Food & Culture

Dream teams: couples who run some of our best restaurants

The restaurant trade is famously tough on relationships. But what about when you’re working together? We talk to the couples behind some of our top eateries about the secret to working with your other half.

By Lee Tran Lam
Sarah Doyle & Elvis Abrahanowicz (Photo: Will Horner)

Sarah Doyle & Elvis Abrahanowicz

Porteño, Sydney
Things could have been very different. Sarah Doyle was a balloon artist at Australia's Wonderland, while Elvis Abrahanowicz considered selling vacuum cleaners door-to-door. Luckily for diners, they met and, six years later, opened Bodega with Ben Milgate and Joe Valore. Abrahanowicz had cooked professionally, but Doyle was new to hospitality, so her crash-course in front-of-house came between her Bonds marketing job on weekdays, and nightclub shifts on the weekend (a financial necessity at the time). "We had no idea what we were doing," says Abrahanowicz. Now they're involved in 12 venues, and their belongings, including vases, rugs and signs, adorn them all. "Every restaurant has our crap in it," says Doyle. A pizzeria called Bella Brutta and a second Continental Deli opened recently, too, after some delays. Which, for once, the pair had embraced. It means they can focus on another collaboration: their daughter, Maybelline, is about to be joined by twins.
Anna & Alessandro Pavoni (Photo: Will Horner)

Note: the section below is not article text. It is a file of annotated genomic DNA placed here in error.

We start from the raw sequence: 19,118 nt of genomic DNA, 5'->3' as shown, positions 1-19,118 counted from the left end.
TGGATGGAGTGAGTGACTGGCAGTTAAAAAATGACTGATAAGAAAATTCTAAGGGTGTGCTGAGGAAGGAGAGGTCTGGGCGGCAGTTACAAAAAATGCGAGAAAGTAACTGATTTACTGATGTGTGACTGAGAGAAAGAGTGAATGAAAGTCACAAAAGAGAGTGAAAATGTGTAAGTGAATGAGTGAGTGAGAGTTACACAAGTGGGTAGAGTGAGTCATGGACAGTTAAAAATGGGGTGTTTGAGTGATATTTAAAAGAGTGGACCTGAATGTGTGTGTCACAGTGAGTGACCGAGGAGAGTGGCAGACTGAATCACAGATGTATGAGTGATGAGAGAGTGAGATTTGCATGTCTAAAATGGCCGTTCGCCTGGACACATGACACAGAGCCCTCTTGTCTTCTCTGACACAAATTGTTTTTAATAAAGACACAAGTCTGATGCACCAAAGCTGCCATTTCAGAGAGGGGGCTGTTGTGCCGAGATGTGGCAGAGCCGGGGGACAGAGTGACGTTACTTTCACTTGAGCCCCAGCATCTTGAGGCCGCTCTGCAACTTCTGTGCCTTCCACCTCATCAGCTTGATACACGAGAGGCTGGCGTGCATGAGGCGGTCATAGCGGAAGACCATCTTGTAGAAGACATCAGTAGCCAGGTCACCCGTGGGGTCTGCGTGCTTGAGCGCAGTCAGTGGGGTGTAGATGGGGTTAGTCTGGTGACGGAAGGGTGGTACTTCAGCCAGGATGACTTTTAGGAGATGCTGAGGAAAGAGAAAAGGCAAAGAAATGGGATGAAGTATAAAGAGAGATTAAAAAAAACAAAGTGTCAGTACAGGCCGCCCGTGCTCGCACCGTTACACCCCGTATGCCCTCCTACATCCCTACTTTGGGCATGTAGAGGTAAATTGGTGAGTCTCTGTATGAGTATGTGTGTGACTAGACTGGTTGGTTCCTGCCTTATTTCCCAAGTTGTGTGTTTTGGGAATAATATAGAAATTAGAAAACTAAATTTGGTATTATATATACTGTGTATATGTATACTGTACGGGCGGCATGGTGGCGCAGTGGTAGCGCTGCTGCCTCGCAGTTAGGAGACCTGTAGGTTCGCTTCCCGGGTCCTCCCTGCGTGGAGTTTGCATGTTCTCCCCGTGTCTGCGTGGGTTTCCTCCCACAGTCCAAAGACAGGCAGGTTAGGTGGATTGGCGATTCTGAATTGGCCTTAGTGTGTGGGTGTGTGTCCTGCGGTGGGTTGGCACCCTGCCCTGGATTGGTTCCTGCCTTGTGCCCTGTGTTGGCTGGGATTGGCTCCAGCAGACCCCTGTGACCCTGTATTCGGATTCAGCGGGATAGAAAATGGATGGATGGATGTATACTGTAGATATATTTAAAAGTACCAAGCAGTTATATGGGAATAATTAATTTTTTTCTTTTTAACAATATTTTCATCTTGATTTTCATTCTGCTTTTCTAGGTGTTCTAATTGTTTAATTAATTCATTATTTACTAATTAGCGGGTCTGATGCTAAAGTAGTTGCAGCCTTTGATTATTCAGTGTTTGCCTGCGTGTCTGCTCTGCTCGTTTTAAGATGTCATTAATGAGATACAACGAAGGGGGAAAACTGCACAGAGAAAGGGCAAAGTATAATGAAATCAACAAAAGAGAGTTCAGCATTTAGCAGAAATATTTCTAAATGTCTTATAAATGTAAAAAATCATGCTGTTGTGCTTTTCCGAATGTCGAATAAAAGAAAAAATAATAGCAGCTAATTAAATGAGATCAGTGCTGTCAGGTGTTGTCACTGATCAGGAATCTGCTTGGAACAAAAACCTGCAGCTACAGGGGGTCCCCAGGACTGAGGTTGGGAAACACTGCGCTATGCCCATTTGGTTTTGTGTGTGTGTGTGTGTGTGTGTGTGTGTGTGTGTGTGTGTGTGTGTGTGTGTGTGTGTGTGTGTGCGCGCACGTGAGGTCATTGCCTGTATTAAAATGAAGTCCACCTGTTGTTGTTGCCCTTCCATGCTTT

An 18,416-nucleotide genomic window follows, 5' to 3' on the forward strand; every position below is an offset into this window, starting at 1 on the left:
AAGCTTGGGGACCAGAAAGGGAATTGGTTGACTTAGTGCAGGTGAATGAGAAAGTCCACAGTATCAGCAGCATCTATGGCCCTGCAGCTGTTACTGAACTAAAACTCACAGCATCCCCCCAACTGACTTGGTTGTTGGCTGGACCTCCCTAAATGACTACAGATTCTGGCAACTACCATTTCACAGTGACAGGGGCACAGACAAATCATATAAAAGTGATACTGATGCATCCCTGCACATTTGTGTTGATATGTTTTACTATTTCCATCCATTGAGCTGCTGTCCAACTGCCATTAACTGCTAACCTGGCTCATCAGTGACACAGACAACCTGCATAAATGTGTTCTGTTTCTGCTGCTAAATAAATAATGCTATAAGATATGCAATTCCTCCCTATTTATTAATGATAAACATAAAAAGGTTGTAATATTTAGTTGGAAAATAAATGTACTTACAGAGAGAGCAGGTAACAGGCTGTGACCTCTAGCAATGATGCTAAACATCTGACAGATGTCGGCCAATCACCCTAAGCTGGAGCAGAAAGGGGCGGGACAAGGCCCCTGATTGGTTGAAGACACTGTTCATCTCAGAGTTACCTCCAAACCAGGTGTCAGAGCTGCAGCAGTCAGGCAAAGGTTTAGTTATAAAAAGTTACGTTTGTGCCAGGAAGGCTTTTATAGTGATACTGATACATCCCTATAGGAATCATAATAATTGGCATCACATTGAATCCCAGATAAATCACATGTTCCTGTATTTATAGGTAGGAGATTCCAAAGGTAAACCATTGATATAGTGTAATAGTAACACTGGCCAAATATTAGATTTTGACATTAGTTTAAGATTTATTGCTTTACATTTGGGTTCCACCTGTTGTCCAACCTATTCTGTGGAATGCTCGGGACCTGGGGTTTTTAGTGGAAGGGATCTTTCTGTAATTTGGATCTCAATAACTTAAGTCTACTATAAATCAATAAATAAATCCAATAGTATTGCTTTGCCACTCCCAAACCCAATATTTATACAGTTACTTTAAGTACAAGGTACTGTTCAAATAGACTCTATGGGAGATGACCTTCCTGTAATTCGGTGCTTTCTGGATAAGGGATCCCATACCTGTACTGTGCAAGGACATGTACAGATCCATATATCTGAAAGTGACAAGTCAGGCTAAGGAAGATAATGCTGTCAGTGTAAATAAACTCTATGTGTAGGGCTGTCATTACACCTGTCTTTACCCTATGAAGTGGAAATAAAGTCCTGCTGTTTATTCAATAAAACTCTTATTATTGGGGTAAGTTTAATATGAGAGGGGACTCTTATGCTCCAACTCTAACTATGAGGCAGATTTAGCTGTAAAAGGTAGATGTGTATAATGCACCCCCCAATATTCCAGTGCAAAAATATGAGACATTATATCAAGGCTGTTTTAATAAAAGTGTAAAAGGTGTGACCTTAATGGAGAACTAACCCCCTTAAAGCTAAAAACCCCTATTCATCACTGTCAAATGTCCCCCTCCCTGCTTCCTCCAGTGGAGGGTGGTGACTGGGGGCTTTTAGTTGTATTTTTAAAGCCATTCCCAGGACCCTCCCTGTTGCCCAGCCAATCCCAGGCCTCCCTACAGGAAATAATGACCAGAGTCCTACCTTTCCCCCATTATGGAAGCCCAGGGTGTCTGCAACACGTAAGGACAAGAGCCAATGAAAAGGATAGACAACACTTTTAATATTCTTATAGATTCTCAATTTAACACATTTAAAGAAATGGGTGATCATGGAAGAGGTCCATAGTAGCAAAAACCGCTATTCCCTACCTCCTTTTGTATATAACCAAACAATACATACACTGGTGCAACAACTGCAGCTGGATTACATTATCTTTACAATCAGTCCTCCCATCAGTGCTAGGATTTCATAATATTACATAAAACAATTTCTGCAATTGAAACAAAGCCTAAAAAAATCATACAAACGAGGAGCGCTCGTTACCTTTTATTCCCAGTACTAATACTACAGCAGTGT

Anna & Alessandro Pavoni

Ormeggio at The Spit, Sydney
Anna Pavoni still remembers the moment. She was at Luna Blu in Sydney, interviewing for a job as a waiter. She noticed Alessandro Pavoni looking at her from the kitchen and was instantly struck: "Oh my God, I think he's going to be trouble for me," she thought, "in a good way." The chef, who is from Brescia, in Italy's north, did not let language differences get in their way. "When we met, I didn't speak English and she didn't speak Italian. I used to get one of my waiter friends to translate love letters and pass them to her to get her to go out with me." It paid off. The pair ended up married with two kids and four restaurants – something of a miracle after Pavoni's bouts with cancer, plus two heart attacks. Anna handles the back-of-house operations while Pavoni is all about the food – even if he isn't allowed to proofread menus ("in English or Italian!" he says). So who is the boss of the business? "Is that a trick question?" asks Alessandro. "No comment," says Anna.
Ben Sears & Eun Hee An (Photo: Will Horner)

Ben Sears & Eun Hee An

Paper Bird, Sydney